All businesses start with an idea - almost a story idea since it's "What if...?"
"What if I wrote scripts, people turned them into productions and people saw them?"
That's where your business model starts: with you and your idea. It is the fundamental, the thing that drives everything else. All to often someone starts a business producing one thing and life happens, it changes, they bring on other people who modify the basic idea. And suddenly you're working in a business that you didn't want and not enjoying it.
It happened to me. And for 4 years I was miserable trying to convince myself it was the right thing. But it wasn't.
So that basic idea needs to stay pure. This is your goal (or goals), something like "Writing highly successful scripts that are in demand". You can review your goals from time to time but that should be from the viewpoint of "how am I doing" and "is there some way I can write this goal better?" rather than changing anything.
All businesses have legal stuff they have to deal with, and it's important that this is separated out from the rest of the business. Otherwise you get distracted. As a silly example: The cleaner has business contracts dumped in his lap to approve.
Of course if you're on your own it's harder to separate these things out, but you need to. It doesn't mean your ignore final demands from the electric company, it does mean that you allocate time to deal with these things and when it's done you put it aside.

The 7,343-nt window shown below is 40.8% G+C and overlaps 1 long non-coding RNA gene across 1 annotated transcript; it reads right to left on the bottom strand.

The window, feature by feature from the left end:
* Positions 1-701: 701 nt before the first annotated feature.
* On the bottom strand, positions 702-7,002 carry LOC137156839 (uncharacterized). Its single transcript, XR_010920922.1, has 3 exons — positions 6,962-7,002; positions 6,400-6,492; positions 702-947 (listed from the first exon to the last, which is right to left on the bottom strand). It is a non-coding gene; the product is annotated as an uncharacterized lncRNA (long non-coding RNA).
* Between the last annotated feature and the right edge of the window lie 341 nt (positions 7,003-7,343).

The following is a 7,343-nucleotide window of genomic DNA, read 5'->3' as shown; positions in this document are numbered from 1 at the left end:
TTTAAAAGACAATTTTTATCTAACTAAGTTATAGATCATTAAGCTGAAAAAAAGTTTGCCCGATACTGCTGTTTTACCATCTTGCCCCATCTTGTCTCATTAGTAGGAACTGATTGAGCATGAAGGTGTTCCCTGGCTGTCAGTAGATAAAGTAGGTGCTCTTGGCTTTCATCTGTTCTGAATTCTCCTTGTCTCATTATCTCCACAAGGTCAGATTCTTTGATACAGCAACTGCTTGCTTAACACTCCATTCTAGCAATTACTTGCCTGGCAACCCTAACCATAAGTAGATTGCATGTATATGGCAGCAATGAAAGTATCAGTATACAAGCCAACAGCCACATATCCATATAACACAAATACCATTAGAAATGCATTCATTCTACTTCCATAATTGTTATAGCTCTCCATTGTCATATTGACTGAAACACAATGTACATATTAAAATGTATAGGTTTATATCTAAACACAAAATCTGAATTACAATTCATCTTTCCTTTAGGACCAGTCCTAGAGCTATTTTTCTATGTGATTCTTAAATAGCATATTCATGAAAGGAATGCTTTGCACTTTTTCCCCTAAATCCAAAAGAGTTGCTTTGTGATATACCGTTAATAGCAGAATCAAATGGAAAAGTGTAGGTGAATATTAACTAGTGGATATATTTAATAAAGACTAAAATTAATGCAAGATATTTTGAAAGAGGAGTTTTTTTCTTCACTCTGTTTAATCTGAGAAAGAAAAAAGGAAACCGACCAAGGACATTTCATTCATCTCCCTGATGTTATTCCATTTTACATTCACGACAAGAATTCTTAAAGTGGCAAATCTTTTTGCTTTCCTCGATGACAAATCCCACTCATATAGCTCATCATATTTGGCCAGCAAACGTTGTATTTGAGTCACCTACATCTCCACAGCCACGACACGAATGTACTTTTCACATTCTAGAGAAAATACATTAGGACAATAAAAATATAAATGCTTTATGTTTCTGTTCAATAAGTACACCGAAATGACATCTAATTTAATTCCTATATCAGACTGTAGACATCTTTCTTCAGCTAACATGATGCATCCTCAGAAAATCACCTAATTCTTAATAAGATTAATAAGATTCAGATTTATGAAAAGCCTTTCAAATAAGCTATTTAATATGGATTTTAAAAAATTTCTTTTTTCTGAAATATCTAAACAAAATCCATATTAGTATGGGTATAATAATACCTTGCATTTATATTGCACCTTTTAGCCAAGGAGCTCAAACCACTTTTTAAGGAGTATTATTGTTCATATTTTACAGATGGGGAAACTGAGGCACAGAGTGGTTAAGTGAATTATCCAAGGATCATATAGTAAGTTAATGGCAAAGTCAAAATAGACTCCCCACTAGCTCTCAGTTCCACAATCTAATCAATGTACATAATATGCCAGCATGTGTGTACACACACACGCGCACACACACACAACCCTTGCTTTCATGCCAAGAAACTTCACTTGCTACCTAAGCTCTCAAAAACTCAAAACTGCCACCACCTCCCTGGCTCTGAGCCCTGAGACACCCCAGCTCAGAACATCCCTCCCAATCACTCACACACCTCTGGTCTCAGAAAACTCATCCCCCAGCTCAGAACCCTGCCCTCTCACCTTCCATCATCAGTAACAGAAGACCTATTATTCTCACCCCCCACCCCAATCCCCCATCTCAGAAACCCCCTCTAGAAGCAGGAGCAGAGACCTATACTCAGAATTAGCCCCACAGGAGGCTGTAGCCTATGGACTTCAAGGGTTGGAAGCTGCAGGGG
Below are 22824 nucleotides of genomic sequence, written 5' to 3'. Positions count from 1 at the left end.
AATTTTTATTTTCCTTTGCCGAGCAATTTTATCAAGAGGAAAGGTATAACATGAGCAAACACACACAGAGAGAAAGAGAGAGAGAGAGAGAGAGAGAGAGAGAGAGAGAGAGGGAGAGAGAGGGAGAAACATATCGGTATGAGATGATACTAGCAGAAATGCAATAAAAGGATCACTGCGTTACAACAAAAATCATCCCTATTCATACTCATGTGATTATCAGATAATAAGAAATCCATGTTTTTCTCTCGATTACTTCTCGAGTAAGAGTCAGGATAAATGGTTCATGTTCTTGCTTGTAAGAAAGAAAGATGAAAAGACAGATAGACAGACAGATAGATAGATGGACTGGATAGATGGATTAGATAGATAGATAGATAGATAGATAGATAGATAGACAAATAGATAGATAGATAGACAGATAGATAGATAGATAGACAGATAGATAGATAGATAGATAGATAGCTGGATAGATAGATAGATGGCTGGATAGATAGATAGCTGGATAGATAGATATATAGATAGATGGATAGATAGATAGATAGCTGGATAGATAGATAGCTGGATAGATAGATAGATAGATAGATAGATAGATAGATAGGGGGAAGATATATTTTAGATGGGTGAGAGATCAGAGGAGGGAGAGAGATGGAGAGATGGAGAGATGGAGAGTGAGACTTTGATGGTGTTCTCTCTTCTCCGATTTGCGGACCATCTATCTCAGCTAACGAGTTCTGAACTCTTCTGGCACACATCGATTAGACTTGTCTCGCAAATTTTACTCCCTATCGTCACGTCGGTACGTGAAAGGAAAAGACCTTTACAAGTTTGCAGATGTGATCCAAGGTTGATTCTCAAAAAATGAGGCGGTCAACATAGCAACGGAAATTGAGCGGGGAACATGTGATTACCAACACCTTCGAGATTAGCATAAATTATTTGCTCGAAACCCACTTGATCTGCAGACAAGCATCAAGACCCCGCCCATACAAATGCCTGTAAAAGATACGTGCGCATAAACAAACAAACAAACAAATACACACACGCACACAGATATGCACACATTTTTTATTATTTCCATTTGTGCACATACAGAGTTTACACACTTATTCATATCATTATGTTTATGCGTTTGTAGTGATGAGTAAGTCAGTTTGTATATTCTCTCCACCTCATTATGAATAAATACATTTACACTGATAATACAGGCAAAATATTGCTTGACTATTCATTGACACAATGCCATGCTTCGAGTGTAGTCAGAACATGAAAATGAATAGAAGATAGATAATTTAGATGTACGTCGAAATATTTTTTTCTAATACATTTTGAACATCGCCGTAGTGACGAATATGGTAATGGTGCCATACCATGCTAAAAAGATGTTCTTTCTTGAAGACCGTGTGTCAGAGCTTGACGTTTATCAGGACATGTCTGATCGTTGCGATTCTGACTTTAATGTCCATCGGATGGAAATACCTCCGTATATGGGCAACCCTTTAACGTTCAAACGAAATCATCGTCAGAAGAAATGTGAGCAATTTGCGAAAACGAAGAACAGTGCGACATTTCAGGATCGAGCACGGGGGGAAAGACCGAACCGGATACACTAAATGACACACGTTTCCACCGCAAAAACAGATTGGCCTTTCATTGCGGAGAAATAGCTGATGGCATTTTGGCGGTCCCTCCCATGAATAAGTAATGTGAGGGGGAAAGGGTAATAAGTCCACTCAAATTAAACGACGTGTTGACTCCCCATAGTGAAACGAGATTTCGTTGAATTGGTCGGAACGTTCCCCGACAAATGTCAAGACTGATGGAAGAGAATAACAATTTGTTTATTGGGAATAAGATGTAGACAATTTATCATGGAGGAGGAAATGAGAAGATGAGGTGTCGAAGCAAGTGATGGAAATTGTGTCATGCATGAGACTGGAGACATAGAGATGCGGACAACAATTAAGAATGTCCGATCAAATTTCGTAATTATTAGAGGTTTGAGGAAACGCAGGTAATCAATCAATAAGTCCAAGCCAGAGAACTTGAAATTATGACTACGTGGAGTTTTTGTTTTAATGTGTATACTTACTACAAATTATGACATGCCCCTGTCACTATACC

If you're lucky enough to have an agent then the contract side of things fits in this section.
Finally you have Planning and Management: What you need to plan is up to you, but it should be a set of steps that will lead you to your goal. These steps need to realistic, they might involve getting training, the bigger plans could span years, but the key point is this: do they lead to your goal(s)? The management bit is organising things so that you can achieve the steps and ultimately achieve your goal. Reading, or seeing in person, Adrian Mead would certainly help you see what your plans ought to be.
Things you could do:
Write down your overall goals, the big ones. Don't be afraid of big goals. Better to shoot for the stars. Look through your current life, are there any legal things that could do with handling? Write those down in a list, see which one you could deal with first (probably the most pressing) and deal with it. Now that you've got your goals have a go at breaking them down into smaller steps, different stages, and then break them down further into smaller steps. Get Adrian Mead's monograph "Making it as a Screenwriter" for other excellent advice.
Next time we'll look at some basic organisational bits.
What's on the turntable? "Barrytown" by Steely Dan from "Android Warehouse"